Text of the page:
Make us your home page

Tough times hit luxury chains, too

Fretting their business won't bounce back as quickly as the economy, many trend-driven retailers that cater to the affluent have dug deeper.

Neiman Marcus added 400 layoffs to the 375 in January. Saks Fifth Avenue volunteered in an earnings call that bankruptcy was not an option. Even Target, the discounter that uses limited-edition deals with designers to be trendy, said it will shift more floor space to basic merchandise — food, baby products, household items and health and beauty products — to be more recession-resistant like Wal-Mart.

Nordstrom chopped construction spending in half and said it will open only three new full-line stores this year. The expansion emphasis shifts to adding 10 Nordstrom Rack stores to its 56-store off-price chain.

That reconfirms that a full-line store planned for Sarasota in 2011 is on hold until the economic clouds part. But it also means Nordstrom Rack will make its Central Florida debut this fall across the street from Mall at Millenia in Orlando and Tampa Bay area developers will have a new off-price anchor to chase. Currently, the closest Nordstrom Rack is in Sawgrass Mills, near Fort Lauderdale.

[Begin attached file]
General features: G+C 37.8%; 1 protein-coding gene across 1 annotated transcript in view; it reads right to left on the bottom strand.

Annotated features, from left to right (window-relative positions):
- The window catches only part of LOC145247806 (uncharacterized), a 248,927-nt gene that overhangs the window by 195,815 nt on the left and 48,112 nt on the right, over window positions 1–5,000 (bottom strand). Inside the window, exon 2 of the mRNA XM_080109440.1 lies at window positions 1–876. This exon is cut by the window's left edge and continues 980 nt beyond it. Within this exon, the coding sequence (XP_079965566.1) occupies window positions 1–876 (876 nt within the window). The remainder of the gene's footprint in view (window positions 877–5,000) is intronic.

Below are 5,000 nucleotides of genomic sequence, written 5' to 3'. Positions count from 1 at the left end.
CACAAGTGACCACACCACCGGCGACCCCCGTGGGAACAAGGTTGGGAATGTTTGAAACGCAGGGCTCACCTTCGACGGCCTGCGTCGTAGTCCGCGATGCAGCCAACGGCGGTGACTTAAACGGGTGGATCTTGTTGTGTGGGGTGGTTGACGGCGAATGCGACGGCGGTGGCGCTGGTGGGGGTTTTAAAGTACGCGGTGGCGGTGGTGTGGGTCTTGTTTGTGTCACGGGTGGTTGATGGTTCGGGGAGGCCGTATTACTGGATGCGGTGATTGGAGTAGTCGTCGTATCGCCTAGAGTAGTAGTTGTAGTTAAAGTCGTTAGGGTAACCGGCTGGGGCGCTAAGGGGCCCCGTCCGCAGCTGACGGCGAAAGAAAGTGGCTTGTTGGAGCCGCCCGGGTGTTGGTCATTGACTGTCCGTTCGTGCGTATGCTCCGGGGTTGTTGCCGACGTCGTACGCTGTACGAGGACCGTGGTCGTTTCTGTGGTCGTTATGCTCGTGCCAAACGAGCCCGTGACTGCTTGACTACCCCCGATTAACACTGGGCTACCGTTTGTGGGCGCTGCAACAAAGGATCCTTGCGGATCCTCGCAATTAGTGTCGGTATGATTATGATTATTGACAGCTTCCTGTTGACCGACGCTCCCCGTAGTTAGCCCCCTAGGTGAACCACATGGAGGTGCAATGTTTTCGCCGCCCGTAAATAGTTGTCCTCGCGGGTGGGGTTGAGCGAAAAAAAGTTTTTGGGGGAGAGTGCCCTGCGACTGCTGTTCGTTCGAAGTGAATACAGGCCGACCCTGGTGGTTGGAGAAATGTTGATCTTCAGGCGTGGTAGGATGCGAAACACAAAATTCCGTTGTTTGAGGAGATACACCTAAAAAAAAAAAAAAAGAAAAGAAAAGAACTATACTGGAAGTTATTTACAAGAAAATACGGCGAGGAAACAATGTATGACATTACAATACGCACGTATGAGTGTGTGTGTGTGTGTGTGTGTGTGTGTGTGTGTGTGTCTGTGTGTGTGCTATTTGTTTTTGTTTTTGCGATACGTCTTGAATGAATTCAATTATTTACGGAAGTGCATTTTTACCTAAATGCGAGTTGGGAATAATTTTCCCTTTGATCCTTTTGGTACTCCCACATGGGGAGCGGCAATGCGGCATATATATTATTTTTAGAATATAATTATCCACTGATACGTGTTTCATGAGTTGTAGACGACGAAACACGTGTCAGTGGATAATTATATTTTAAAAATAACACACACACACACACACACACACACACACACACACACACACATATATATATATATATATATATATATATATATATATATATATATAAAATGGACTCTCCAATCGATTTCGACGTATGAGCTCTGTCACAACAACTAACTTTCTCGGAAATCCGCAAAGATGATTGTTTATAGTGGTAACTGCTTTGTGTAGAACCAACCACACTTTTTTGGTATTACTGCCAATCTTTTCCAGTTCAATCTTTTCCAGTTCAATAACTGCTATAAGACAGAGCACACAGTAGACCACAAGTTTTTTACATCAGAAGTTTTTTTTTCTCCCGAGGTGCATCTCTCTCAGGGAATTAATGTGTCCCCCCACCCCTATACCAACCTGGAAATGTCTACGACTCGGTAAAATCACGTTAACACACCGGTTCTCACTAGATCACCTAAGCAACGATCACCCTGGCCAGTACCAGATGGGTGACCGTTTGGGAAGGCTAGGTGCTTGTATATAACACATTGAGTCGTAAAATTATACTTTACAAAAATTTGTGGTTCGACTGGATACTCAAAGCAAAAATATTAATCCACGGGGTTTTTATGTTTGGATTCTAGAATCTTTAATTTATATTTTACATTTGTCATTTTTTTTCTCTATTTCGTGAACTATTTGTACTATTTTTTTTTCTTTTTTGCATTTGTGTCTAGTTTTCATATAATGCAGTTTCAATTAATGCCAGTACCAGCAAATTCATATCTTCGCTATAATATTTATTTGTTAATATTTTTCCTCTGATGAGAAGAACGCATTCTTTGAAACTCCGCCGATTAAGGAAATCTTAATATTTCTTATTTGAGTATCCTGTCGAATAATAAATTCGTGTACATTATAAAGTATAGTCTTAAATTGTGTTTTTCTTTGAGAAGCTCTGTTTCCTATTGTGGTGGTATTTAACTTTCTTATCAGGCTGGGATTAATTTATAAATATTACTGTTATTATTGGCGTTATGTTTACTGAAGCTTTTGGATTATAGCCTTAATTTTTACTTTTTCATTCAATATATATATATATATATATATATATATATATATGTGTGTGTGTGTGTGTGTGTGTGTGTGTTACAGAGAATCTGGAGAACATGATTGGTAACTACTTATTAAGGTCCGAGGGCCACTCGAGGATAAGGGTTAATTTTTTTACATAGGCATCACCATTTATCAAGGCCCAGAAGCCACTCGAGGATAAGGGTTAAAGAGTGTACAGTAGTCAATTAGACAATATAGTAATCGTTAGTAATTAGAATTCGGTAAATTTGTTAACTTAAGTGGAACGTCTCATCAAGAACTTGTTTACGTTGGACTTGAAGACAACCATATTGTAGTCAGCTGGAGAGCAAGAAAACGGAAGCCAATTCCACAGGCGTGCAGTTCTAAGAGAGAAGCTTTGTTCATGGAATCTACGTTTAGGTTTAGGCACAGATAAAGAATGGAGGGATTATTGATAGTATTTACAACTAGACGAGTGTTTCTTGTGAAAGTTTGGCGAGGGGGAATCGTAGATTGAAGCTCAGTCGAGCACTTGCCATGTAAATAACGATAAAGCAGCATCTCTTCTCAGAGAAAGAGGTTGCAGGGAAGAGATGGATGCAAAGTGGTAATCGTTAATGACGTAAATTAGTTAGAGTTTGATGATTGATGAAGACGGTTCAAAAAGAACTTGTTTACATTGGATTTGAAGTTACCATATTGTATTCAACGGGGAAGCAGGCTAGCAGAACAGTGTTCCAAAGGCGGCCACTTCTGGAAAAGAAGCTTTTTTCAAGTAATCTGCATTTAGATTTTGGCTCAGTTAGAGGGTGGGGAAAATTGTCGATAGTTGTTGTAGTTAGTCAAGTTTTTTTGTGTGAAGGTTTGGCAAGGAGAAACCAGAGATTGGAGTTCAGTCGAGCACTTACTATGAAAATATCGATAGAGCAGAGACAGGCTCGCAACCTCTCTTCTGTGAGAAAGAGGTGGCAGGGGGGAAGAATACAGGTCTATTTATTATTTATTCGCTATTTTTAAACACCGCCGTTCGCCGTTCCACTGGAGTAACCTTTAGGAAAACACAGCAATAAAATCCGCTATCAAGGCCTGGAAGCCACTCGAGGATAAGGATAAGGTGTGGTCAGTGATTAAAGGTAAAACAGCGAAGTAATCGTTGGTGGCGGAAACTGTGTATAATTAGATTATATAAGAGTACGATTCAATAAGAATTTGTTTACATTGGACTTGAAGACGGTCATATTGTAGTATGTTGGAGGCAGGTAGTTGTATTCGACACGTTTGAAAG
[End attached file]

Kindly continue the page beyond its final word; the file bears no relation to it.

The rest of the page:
Behind the dour outlook: The luxury chains figure that when the economy does comes back in 2010, the aspirational upper-middle-class shopper who made the good times roll for them a few years ago won't come with it.

That's why Saks, which recently launched a line of "can you top this" $7,000 men's suits, also is beefing up its selection of apparel priced to compete directly with the top-end men's and women's apparel sold at Macy's and Dillards.

What are Saks luxury customers buying now?

"We're selling a lot of blouses, a lot of knitwear, a lot of dresses and a lot of color for spring," said Ronald Frasch, Saks' chief merchandising officer. "But it's items that enhance their current wardrobe."

• • •

Now that the Belgians at InBev own Anheuser-Busch Cos. and SABMiller, which is either a British or South African company, just acquired Molson-Coor's, what's the biggest American-owned brewing company left standing?

Some would suggest Pabst Brewing Co. which produces 6 million barrels a year. But the Chicago company uses SABMiller breweries to make all its lines of Pabst, Old Milwaukee, Stroh's, Schlitz and Colt 45.

So the largest that owns an actual brewery now is Boston Beer Co., maker of 2 million barrels of Sam Adams products a year, followed by Yuengling, the Pennsylvania brewer that makes 1.7 million barrels, much of it at a plant in Tampa.

That's not quenching much of Americans' 214 million barrel thirst for beer last year.

"It was predicted a decade ago there would be only one U.S. brewing company left," said Eric Shephard, executive editor of Beer Marketer's Insights, a trade journal. "But nobody saw this. Everybody presumed it would be Anheuser-Busch."

Incidentally, InBev Anheuser Busch is weighing selling its aluminum recycling operations and theme parks, including Sea World and Busch Gardens Africa in Tampa, to help raise $7 billion to pay off the $52 billion purchase price for A-B.